If you read today's Gospel first, and then the piece from St. Paul to the Romans, it is as if Paul is commenting specifically on that Gospel! I'm always blown away when that happens, because the Lectionary was not planned out that way: the readings more or less follow in order in their own little cycle. But here it is again...
In the Gospel, Jesus is warned to escape before Herod kills him. He dismisses the threat, giving his would-be saviors a message to bring back to the King. Paul, for his part, lists all the frightful obstacles to human flourishing (anguish, distress, persecution, famine, nakedness, peril, death: things Paul faced on a rather regular basis in his ministry), and tosses them off with a rhetorical flourish: "If God is for us, who can be against us? Who will condemn us? What will separate us from the love of Christ?"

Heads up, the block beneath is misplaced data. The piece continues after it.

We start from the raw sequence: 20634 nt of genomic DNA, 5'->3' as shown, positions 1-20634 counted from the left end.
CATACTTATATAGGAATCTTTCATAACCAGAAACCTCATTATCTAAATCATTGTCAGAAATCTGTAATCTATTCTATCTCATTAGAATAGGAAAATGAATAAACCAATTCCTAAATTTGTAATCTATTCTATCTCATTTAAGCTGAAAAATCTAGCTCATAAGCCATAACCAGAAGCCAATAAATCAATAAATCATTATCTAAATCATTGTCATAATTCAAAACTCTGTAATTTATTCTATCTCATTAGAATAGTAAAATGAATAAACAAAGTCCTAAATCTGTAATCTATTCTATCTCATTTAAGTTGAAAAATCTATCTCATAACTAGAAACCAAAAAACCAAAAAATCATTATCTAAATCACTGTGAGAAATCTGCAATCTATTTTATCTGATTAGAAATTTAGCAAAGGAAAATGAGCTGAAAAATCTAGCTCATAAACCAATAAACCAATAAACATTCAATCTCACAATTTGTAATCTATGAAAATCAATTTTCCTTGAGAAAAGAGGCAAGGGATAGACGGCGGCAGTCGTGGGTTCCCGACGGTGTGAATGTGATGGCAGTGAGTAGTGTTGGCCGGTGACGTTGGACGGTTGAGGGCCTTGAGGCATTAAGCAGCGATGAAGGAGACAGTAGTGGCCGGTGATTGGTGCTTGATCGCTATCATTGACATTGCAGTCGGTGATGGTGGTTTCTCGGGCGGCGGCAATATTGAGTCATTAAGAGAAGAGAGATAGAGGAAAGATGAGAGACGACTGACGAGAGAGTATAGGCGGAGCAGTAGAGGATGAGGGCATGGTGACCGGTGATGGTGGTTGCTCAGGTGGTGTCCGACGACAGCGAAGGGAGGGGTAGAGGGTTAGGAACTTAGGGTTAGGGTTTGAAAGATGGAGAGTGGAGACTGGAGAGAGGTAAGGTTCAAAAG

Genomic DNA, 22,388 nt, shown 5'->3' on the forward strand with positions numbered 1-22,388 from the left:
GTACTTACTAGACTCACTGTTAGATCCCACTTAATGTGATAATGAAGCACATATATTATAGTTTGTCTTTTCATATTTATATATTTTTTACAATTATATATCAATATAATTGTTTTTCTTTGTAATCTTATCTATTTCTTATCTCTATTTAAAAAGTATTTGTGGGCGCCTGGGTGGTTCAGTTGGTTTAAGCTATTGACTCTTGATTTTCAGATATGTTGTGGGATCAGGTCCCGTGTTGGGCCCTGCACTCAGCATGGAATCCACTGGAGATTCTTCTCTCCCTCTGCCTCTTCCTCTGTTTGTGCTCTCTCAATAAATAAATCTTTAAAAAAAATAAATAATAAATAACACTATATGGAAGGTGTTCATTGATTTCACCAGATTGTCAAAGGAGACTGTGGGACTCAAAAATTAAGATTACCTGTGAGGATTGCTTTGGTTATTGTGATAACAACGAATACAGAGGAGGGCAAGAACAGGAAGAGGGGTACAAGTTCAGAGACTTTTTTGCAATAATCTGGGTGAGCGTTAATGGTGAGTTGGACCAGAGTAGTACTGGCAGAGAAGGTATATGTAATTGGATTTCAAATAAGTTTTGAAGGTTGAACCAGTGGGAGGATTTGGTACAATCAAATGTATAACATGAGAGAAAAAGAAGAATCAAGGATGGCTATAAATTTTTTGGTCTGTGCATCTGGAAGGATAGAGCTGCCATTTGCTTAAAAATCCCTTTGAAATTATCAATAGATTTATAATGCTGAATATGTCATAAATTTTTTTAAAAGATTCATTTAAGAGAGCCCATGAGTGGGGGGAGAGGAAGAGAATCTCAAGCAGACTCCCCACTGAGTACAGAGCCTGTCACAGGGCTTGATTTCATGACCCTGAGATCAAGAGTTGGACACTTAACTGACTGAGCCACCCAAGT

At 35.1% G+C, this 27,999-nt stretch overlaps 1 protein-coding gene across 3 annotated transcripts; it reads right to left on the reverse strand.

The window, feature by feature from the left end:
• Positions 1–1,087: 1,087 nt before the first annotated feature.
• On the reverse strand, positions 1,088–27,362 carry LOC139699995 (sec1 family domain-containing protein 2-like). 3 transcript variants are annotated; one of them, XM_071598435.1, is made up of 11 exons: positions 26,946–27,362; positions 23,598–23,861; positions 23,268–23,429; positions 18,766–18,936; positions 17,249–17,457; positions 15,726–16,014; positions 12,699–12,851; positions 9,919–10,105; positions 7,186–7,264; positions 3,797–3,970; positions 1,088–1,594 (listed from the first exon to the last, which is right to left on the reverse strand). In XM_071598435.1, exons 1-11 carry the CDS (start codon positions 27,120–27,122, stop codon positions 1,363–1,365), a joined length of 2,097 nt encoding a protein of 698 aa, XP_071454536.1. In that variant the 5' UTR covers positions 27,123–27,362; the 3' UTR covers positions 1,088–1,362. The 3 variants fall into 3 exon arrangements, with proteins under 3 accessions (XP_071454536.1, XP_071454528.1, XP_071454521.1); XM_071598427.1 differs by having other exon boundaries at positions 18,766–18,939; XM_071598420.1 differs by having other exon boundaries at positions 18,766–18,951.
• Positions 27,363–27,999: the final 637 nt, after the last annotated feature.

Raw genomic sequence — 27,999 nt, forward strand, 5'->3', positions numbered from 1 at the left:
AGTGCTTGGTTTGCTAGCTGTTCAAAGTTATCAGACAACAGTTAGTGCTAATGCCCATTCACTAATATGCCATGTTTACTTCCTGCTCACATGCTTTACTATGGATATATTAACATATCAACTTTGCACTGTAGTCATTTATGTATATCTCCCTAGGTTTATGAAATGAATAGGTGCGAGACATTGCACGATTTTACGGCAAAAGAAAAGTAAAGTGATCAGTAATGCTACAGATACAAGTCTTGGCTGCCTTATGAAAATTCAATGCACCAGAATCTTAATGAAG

It's that very love of Christ that the Gospel shows us in Jesus' heartrending complaint against the Holy City: "How often I wanted to gather your children together as a mother hen gathers her chicks beneath her wings, and you refused me!"
And St. Paul reminds us, encouragingly, "If God did not spare his own Son, but handed him over for us all, how will he not also give us everything else along with him?"